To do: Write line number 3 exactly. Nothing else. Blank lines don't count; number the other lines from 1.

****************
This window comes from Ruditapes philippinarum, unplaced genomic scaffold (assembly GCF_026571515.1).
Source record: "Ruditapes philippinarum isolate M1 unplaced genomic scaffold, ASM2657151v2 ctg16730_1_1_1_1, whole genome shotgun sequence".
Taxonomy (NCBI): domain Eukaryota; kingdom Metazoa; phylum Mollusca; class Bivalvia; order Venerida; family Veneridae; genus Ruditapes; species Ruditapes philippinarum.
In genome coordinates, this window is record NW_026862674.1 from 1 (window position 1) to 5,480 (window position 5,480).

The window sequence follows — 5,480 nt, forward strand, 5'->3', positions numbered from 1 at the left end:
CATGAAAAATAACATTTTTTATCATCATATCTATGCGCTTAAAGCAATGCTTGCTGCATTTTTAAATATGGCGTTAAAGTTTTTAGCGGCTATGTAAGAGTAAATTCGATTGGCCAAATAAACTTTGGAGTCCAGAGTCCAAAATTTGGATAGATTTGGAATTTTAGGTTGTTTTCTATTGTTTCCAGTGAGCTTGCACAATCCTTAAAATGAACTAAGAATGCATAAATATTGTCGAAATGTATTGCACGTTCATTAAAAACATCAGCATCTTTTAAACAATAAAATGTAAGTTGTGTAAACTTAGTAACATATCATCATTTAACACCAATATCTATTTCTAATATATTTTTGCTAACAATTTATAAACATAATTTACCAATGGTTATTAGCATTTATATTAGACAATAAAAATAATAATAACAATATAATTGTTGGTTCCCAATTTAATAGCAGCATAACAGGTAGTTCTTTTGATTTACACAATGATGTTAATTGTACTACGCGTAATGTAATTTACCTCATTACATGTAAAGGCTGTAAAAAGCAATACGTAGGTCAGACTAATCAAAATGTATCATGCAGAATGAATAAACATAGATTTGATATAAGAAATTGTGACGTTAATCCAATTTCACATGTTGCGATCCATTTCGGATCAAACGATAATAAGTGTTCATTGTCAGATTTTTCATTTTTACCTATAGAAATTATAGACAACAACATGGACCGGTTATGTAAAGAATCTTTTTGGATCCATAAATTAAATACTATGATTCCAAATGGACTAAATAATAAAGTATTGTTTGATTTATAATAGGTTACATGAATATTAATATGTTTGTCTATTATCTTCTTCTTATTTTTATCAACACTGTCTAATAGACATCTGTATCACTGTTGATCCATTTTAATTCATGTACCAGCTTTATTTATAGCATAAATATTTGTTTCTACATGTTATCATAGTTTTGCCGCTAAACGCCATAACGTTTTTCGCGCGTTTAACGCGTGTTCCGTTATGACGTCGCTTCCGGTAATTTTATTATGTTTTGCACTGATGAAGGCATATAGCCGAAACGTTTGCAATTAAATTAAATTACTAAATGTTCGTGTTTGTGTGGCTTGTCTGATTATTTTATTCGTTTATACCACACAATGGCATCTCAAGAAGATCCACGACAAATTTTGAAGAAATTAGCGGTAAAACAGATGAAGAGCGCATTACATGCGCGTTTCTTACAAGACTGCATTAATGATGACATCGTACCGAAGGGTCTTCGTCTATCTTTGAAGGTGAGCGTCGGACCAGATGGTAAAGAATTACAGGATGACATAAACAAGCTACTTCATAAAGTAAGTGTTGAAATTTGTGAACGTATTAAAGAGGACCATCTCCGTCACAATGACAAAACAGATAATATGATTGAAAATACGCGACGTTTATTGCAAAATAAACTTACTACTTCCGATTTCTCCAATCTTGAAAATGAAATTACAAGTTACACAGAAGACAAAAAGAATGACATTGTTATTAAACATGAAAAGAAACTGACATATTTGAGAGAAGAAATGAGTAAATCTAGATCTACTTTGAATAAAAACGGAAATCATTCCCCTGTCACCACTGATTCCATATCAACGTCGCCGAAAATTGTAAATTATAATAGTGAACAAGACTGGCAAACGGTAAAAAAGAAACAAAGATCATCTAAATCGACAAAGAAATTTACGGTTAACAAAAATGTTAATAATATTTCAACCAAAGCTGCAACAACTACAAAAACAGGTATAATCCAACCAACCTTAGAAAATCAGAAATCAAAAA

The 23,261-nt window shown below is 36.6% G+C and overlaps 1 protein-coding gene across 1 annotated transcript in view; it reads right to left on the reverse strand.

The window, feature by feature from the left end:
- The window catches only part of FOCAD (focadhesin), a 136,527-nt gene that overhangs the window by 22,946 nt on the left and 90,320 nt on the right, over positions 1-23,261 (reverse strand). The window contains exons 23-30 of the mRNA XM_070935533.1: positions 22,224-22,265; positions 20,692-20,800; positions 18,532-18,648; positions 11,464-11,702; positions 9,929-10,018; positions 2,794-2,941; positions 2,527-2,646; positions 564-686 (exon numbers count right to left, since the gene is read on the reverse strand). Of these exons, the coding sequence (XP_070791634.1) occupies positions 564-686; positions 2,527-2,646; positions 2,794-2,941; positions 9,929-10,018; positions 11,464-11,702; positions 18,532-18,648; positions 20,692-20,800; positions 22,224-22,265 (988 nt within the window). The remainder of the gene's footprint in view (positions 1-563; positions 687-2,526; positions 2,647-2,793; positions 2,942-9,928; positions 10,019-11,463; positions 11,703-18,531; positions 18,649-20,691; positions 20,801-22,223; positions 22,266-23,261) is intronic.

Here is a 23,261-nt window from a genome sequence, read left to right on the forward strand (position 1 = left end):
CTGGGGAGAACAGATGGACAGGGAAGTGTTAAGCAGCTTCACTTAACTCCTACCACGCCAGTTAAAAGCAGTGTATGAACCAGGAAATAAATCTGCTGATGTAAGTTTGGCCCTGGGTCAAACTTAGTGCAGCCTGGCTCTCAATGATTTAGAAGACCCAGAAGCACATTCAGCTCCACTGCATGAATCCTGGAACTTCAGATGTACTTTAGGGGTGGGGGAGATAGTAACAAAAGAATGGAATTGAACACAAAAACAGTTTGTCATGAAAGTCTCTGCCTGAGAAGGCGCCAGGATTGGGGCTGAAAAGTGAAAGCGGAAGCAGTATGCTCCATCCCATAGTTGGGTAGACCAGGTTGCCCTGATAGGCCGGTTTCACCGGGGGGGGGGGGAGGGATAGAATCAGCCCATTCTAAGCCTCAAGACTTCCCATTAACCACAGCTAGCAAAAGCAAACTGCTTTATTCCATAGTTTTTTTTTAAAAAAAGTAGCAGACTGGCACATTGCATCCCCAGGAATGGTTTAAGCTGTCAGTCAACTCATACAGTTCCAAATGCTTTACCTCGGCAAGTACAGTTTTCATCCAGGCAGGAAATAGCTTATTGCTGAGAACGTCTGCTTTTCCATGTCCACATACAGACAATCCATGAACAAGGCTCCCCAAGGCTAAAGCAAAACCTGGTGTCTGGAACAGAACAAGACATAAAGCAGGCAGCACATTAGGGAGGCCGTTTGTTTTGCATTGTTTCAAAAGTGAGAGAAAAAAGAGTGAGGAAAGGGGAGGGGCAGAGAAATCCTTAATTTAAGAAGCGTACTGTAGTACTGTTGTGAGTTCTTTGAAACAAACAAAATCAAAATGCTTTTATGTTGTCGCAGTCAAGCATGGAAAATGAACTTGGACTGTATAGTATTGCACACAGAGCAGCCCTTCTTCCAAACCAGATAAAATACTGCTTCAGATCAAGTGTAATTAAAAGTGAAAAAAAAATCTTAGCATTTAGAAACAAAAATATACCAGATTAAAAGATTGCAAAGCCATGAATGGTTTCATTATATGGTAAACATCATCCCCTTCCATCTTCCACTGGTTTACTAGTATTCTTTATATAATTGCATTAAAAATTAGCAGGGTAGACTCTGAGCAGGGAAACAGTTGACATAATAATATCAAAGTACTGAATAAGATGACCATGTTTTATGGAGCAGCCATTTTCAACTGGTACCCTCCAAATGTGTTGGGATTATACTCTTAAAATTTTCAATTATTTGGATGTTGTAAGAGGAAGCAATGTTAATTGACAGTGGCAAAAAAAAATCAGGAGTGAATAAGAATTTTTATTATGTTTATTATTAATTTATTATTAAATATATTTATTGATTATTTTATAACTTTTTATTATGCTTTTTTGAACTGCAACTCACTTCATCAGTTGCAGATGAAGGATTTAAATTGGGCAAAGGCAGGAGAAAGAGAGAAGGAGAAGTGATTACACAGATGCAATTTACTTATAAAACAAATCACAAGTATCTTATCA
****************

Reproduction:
Taxonomy (NCBI): domain Eukaryota; kingdom Metazoa; phylum Mollusca; class Bivalvia; order Venerida; family Veneridae; genus Ruditapes; species Ruditapes philippinarum.